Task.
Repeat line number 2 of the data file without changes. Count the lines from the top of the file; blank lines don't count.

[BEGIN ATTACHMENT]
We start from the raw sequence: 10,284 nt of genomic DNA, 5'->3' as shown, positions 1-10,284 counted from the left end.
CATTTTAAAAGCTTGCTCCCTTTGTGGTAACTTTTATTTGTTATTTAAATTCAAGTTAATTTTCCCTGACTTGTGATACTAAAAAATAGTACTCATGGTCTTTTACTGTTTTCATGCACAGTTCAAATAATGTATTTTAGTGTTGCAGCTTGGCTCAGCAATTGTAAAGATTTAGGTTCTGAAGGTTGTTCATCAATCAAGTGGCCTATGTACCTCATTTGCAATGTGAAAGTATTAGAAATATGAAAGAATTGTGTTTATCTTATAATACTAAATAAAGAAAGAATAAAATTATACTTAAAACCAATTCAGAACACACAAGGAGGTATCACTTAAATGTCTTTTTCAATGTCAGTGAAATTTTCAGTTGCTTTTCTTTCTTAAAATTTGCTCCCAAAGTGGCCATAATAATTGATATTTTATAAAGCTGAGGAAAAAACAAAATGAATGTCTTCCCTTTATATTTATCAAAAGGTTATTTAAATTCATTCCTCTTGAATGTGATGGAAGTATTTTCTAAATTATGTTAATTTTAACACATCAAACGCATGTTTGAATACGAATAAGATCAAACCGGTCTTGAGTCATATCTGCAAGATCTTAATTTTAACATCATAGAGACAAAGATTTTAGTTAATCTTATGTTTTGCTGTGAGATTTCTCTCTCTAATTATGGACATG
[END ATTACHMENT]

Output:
CATTTTAAAAGCTTGCTCCCTTTGTGGTAACTTTTATTTGTTATTTAAATTCAAGTTAATTTTCCCTGACTTGTGATACTAAAAAATAGTACTCATGGTCTTTTACTGTTTTCATGCACAGTTCAAATAATGTATTTTAGTGTTGCAGCTTGGCTCAGCAATTGTAAAGATTTAGGTTCTGAAGGTTGTTCATCAATCAAGTGGCCTATGTACCTCATTTGCAATGTGAAAGTATTAGAAATATGAAAGAATTGTGTTTATCTTATAATACTAAATAAAGAAAGAATAAAATTATACTTAAAACCAATTCAGAACACACAAGGAGGTATCACTTAAATGTCTTTTTCAATGTCAGTGAAATTTTCAGTTGCTTTTCTTTCTTAAAATTTGCTCCCAAAGTGGCCATAATAATTGATATTTTATAAAGCTGAGGAAAAAACAAAATGAATGTCTTCCCTTTATATTTATCAAAAGGTTATTTAAATTCATTCCTCTTGAATGTGATGGAAGTATTTTCTAAATTATGTTAATTTTAACACATCAAACGCATGTTTGAATACGAATAAGATCAAACCGGTCTTGAGTCATATCTGCAAGATCTTAATTTTAACATCATAGAGACAAAGATTTTAGTTAATCTTATGTTTTGCTGTGAGATTTCTCTCTCTAATTATGGACATG